The KICS Principle (Keep It Competitive Stupid): an antidote to the “myopia” that slows down competitiveness


This article is an adaptation made by the author from the introduction of his book, of the same title, written with Ralph Whitestone. It is currently available in Spanish via Amazon and will be published in English soon.

The aeronautical engineer Clarence “Kelly” Leonard Johnson was a true innovator in the aerospace industry. He worked for many years at Lockheed Martin Skunk Works (secret projects department) and was highly regarded for his organizational skills and for dealing with highly complex matters. One of his biggest skills was the ability to break problems down and simplify them so that everybody involved in his projects was very clear about it all. I.e.: he recommended simple and understandable developments which could only cause errors that were easy to detect and correct, rejecting complications. 

Because of his obsession to simplify things he coined the phrase “Keep It Simple, Stupid” in order to rally his team. A phrase that was made famous in the 60s as a result of Kelly’s involvement in the Apollo project. It later derived into an acronym known as the KISS Principle. The “KISS” acronym made it easier to remember, sounds good and became popular.

Being simple is not a quality among human beings; maybe this is why Johnson made it his motto. In recent years, this phrase was popularized again by Bill Clinton, who in one of his campaigns coined the “It’s the economy, stupid”, probably a reason for his success.

As a result of technology under continuous evolution, instant communications, a global economy, increasing business activities and a stressed life, the environment is confusing people’s minds, leading them away from the basics. In the words of Abraham Lincoln: “To decide on critical matters, one must use simple language, logic and common sense, and establish a specific action plan”.

It is not uncommon to find an increasing number of persons going from one guru to the next seeking magical advice to resolve their problems. It is also not surprising to see so many returning to the University or reading all possible self-help books looking for rescue recipes and attempting to find an efficient model that leads them to success in their life. (Unfortunately, there are those that try to take advantage of them…).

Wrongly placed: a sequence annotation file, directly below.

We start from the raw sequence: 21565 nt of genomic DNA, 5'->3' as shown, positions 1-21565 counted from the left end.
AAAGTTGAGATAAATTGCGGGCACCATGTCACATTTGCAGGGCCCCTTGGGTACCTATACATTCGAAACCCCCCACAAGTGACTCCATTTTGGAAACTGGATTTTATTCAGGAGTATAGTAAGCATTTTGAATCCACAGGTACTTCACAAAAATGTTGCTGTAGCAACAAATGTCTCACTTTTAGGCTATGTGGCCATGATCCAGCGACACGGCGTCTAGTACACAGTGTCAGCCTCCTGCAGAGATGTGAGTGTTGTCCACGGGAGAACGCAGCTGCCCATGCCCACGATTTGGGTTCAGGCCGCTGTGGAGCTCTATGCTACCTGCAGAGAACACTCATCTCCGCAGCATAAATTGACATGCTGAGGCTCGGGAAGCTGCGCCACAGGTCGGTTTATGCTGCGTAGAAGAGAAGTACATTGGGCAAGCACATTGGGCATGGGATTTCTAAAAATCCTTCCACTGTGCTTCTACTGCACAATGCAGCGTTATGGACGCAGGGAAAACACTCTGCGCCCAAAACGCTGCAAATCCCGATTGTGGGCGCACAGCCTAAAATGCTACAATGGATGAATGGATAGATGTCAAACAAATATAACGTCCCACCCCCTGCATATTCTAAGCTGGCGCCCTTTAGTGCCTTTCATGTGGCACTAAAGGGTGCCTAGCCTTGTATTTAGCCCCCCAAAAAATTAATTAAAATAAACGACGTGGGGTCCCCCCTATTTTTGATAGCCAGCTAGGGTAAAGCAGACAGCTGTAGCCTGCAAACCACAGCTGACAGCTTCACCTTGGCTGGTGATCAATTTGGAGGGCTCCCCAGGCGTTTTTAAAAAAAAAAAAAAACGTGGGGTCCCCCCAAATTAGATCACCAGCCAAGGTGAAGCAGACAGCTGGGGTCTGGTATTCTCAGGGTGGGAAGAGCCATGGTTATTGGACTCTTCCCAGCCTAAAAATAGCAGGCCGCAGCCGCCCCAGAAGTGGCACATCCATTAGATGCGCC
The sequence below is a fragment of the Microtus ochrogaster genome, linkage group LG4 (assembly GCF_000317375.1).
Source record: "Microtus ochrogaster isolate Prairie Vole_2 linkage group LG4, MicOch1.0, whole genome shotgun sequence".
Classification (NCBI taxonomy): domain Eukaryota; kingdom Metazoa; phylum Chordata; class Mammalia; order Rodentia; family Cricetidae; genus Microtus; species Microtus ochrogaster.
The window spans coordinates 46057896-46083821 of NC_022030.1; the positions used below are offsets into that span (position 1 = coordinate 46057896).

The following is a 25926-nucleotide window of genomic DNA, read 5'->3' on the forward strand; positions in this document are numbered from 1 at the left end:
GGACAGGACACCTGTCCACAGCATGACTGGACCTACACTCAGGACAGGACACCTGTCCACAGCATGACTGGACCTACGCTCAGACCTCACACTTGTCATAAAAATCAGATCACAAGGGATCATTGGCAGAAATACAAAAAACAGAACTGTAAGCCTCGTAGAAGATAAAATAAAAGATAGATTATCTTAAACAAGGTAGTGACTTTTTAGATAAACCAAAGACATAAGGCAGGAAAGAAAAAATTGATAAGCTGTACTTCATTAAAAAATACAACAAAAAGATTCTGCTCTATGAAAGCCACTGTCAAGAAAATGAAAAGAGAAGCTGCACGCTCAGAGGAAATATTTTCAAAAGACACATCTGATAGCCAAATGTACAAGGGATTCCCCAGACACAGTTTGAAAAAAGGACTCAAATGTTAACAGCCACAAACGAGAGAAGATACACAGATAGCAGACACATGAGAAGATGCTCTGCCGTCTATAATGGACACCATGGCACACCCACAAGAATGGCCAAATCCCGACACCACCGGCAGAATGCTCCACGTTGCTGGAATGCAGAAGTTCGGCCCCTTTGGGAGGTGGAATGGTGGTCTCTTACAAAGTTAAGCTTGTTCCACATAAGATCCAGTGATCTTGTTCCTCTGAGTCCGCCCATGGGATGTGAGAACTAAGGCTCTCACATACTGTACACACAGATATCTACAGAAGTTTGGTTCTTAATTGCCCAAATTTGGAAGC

Well, my reader friends, professional life is much simpler than what many believe. The problem is that there are too many people dedicated to making it complicated and awkward. The solution to survival in this situation is to be simple. It is that easy, and difficult; just a matter of simplifying things. I.e.: simplify complexities and, above all, do not complicate what is simple.

Looking at the evolution of humanity, it would seem that previously, in a less complex world, things were easier. However, this was not the case and the so-called “experts in complicating things” have always existed.

Well, after over twenty years dedicated to working with companies and institutions of all sizes, industries, philosophies and activities in many countries around the world, applying this perspective to problems, I have realized that people in charge of competitive strategy fail to fulfil the KISS principle. Even contradicting it. Instead of simplifying, they complicate to make things look more interesting.

This experience caused me a certain “catharsis” and clearly see that being simple is closely related to being competitive. If potential customers, or those we want to convince of something “don’t understand what we offer”, they will buy from another and we will lose the opportunity.

Hence the idea of proposing a new principle paraphrasing Kelly Johnson. The KICS Principle (Keep it Competitive, Stupid).

Maybe there is some confusion in the meaning of the word “competitivity”.

Many so called “experts” in competitivity fall short half-way; i.e.: lack of foresight or discernment; obtuseness; that means “myopes”.

Competitivity is more than efficiency (productivity) and operational efficacy (good product, suitable price, efficient distribution). In a world with an excess of supply, with everybody running after customers from around the world, using a technology that has been democratized and is available to all, a “little more” is necessary to get things right.

For example, suppose an investor with sufficient resources decides to set up a state-of-the-art television factory in an underdeveloped country, e.g. Nigeria. Even hiring the best experts, buying the latest technology and building a robotic factory that would allow them to manufacture the “best” television; would it be a success? Would it reduce market share to Sony or Philips? It is not clear, probably not…